Navalny sought to challenge Putin in the 2018 election, but was barred from running by one of his convictions. Nevertheless, he drew crowds of supporters almost everywhere he went in the country.

Frequently arrested, he has served multiple stints in jail for charges relating to leading protests. In 2017, an attacker threw a green antiseptic liquid in his face, damaging his sight. He also was hospitalized in 2019 after a suspected poisoning while in jail.

None of that has stopped him. In August 2020, he fell ill while on a domestic flight in Siberia, and the pilot landed quickly in Omsk, where he was hospitalized. His supporters managed to have him flown to Berlin, where he lay in a coma for over two weeks and was diagnosed as having been poisoned by a Soviet-era nerve agent — an allegation the Kremlin denied.

After he recovered, Navalny released a recording of a phone call he said he made to a man he alleged was a member of Russia’s Federal Security Service, or FSB, who purportedly poisoned him. The FSB dismissed the recording as a fake, but it still shocked many at home and abroad.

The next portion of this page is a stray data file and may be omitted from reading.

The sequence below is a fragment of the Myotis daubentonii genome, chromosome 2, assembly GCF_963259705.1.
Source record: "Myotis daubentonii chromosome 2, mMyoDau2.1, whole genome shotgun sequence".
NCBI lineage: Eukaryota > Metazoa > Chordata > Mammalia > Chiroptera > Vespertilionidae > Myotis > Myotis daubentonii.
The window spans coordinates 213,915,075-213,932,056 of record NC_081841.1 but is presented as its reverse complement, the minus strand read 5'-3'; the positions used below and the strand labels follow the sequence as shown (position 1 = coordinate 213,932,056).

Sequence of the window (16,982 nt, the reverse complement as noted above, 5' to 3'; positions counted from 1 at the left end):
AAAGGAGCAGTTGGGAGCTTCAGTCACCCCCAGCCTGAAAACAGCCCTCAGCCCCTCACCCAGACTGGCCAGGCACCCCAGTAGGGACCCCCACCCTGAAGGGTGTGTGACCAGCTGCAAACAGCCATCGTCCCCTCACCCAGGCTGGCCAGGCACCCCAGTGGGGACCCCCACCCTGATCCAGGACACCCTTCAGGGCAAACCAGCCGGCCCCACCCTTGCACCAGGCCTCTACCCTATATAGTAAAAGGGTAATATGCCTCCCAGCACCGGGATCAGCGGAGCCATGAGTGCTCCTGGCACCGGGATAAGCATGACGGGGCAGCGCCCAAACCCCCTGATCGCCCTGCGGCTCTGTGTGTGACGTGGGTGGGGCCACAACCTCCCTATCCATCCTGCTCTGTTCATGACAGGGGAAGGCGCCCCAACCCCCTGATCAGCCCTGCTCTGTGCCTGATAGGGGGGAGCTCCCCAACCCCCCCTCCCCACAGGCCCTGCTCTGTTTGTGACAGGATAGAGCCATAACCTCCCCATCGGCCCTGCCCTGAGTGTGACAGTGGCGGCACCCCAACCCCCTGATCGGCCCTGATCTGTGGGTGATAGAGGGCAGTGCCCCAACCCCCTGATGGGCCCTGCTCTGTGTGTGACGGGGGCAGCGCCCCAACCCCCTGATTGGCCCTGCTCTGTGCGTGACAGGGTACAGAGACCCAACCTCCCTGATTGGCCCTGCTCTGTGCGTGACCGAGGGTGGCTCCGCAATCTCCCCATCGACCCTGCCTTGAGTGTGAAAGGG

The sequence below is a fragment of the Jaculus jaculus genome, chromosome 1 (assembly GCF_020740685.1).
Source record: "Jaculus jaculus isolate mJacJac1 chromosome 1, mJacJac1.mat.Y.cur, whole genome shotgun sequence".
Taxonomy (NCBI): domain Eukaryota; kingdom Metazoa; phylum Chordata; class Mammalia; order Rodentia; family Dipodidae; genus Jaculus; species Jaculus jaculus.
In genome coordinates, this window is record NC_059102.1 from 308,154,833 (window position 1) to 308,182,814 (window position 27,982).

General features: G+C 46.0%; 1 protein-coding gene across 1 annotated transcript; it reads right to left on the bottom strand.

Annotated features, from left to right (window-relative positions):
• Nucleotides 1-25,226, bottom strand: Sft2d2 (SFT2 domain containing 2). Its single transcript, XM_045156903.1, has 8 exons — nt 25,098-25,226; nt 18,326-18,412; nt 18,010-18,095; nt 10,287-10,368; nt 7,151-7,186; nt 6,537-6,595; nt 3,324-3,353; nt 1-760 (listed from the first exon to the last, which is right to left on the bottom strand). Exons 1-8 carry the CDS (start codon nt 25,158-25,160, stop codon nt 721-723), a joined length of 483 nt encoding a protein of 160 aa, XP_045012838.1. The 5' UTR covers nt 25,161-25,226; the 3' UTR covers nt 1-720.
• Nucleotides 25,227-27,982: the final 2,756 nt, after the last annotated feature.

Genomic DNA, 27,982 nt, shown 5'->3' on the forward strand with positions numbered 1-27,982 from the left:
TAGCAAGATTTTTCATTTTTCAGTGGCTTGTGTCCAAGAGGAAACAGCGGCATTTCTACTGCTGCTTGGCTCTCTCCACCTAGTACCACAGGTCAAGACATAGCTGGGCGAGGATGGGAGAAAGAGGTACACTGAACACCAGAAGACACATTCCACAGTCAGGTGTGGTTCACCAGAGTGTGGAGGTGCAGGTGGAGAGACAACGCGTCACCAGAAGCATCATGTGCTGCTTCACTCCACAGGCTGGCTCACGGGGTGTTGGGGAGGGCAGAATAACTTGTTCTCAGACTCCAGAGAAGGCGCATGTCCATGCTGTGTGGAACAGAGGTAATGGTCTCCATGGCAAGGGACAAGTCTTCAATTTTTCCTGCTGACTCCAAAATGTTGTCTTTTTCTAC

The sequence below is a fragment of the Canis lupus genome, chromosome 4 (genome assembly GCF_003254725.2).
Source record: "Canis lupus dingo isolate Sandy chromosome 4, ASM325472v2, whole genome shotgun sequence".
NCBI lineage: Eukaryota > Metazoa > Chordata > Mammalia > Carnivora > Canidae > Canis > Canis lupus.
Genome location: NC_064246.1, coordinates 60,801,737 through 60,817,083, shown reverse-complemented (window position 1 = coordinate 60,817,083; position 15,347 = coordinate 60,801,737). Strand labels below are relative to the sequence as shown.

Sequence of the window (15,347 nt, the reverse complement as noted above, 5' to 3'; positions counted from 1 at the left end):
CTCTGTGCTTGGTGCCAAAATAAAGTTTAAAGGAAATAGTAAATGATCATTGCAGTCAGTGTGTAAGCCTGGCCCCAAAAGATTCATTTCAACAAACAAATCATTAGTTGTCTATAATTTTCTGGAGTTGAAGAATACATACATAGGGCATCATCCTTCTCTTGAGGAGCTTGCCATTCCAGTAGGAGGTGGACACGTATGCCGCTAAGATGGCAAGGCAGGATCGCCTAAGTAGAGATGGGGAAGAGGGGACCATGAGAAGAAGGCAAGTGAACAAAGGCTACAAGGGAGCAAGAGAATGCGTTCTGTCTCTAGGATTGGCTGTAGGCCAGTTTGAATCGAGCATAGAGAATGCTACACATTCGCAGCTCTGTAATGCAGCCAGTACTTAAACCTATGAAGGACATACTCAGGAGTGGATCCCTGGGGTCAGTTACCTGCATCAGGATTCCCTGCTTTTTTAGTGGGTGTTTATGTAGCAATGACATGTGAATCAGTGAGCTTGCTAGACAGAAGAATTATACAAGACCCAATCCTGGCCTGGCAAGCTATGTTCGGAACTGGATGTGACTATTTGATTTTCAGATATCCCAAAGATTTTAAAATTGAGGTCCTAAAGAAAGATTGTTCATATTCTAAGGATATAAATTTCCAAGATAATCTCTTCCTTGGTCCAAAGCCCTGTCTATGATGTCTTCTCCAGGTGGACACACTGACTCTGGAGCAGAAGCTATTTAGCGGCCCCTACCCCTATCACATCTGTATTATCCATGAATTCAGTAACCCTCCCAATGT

Navalny vowed to return to Russia and continue his work, while authorities threatened him with arrest.

WHY DID NAVALNY RETURN AT ALL?

Navalny said he didn’t leave Russia by choice, but rather “ended up in Germany in an intensive care box.” He said he never considered the possibility of staying abroad.

“It doesn’t seem right to me that Alexei Navalny calls for a revolution from Berlin,” he explained in an interview in October, referring to himself in the third person. “If I’m doing something, I want to share the risks with people who work in my office.”

Analysts say it would have been impossible for Navalny to remain relevant as an opposition leader outside Russia. “Remaining abroad, becoming a political emigre, would mean death to a public politician,” said Masha Lipman, an independent political analyst.

Nikolai Petrov, a senior research fellow in Chatham House’s Russia and Eurasia Program, echoed her sentiment, saying: “Active, bright people who could initiate some real actions and take part in elections ... while in the country, once abroad, end up cut off from the real connection to the people.”

WHY IS NAVALNY NOW FACING PRISON?